A private jet charter start-up backed by investors including Serena Williams and Lance Armstrong plans to go public via a merger with a “blank cheque” company launched by the former head of the Asian division of a private equity firm co-founded by LVMH.
The deal would give US-based Wheels Up, an online private jet booking platform, an enterprise value of $2.1bn. It is expected to close in the second quarter of 2021 and would mark the first private aviation platform to be listed on the New York Stock Exchange.
The merger would generate up to $790m in cash, including up to $240m from Aspirational Consumer Lifestyle Corp, the special purpose acquisition company launched in September by Ravi Thakran, former head of L Catterton Asia. LVMH, the world’s largest luxury goods group, and L Catterton, the private equity business co-founded by LVMH, hold minority stakes in the vehicle.
Investors — including asset managers T Rowe Price, Fidelity and Franklin Advisors — will also provide $550m in private investments in public equity at $10 per share.
Proceeds will be used to clear part of Wheels Up’s debt as well as to finance technology investment, deals and expansion in markets with developed infrastructure including the Middle East, China and Japan, said Mr Thakran, founder of private equity fund Asia 3.0.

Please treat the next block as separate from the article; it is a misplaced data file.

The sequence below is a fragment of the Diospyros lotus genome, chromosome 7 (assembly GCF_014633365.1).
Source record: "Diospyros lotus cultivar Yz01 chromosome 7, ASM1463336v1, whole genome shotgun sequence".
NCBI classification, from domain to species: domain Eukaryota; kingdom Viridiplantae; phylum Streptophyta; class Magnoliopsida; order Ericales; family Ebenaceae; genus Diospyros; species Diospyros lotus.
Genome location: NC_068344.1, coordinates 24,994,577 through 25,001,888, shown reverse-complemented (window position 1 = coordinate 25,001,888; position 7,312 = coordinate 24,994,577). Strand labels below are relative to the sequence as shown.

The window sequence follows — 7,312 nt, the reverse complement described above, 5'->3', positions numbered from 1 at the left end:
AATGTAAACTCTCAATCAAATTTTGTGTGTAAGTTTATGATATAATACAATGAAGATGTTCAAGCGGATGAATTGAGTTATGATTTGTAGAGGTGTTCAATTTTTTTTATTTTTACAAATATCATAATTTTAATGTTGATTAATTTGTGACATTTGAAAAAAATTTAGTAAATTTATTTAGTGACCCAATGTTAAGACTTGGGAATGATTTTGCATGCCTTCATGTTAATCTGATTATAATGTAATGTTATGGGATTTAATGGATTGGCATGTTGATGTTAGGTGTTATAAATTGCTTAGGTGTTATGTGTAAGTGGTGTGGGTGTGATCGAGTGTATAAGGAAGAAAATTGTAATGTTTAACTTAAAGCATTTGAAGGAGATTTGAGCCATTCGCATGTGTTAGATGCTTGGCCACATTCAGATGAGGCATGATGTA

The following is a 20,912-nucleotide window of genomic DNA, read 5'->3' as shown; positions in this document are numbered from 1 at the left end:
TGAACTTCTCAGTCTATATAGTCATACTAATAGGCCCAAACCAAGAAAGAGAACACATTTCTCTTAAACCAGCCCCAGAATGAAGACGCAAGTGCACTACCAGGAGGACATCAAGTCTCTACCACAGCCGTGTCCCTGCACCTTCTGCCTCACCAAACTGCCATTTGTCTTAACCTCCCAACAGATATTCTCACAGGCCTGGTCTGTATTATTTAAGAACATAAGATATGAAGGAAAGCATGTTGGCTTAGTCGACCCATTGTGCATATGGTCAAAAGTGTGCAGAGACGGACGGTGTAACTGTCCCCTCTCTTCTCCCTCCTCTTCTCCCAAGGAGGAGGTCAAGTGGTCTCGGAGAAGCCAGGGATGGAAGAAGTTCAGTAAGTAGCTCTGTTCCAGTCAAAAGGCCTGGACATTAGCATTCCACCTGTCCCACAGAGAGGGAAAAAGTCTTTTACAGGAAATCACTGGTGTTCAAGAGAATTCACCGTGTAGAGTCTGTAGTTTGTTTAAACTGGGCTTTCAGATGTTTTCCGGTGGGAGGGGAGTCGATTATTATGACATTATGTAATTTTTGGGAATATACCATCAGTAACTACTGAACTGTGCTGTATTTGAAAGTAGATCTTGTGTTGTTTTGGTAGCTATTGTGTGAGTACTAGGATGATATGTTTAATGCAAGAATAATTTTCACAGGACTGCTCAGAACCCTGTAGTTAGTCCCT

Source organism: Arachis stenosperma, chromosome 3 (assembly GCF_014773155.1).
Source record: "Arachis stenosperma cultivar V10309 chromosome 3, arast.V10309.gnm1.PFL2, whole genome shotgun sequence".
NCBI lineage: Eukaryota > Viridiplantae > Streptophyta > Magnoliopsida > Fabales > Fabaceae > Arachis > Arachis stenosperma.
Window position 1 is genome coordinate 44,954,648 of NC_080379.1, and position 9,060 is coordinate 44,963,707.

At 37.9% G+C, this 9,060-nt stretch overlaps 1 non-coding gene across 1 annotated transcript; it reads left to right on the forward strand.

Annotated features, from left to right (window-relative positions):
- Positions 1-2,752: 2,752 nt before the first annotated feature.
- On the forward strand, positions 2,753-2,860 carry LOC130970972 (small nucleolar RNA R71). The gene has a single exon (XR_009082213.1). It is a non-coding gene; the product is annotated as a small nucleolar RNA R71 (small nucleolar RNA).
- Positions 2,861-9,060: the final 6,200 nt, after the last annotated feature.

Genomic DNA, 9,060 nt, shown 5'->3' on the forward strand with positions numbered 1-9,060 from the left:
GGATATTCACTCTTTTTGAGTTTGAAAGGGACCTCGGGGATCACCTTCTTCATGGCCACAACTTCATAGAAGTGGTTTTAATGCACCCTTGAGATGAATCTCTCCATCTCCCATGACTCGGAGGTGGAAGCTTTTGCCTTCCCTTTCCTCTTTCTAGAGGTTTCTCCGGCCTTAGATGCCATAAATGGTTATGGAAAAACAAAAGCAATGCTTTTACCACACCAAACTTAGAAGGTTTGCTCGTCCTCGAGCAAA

“Initially, when you land in Asia, particularly where infrastructure and local connection will be needed, it is best to do a joint venture [to] gain experience before jumping [in],” he added.
Kenny Dichter, Wheels Up founder and chief executive, hopes the merger will help turn the digital platform, which launched in 2013, into the “Uber of the sky”.
The airline industry has been hit hard as countries have closed borders to contain the coronavirus pandemic. But Mr Dichter said 2020 had been Wheels Up’s best year for new memberships. “While business flying was down, personal flying was up,” he said.
The cost of Wheels Up’s individual membership for the first year, including a joining fee, is $17,500, while annual subscriptions start at $8,500 from the second year.
Paul Yong, equity analyst at DBS, said the pandemic had spurred demand for private charter jets “as the wealthy look to travel more safely”, adding that the jump in demand may stick if “luxury travellers will permanently switch to flying private planes” in the wake of Covid-19.
Spacs, launched amid the Wall Street flurry of “blank cheque” company listings in 2020, have become a major driver of listing activity. Spacs typically have two years to find a company to take public using the proceeds they raise. Last week they struck mergers worth more than $15bn in a single day.
The structure offers companies a quicker, cheaper route to going public than initial public offerings. But Spacs have been criticised for lacking transparency and providing greater returns for sponsors than for shareholders.
Mr Thakran will launch two more Spacs, one in a matter of days, with a similar focus to the first vehicle: European or US companies in consumer sectors including wellness, hospitality or spirits looking to expand in Asia.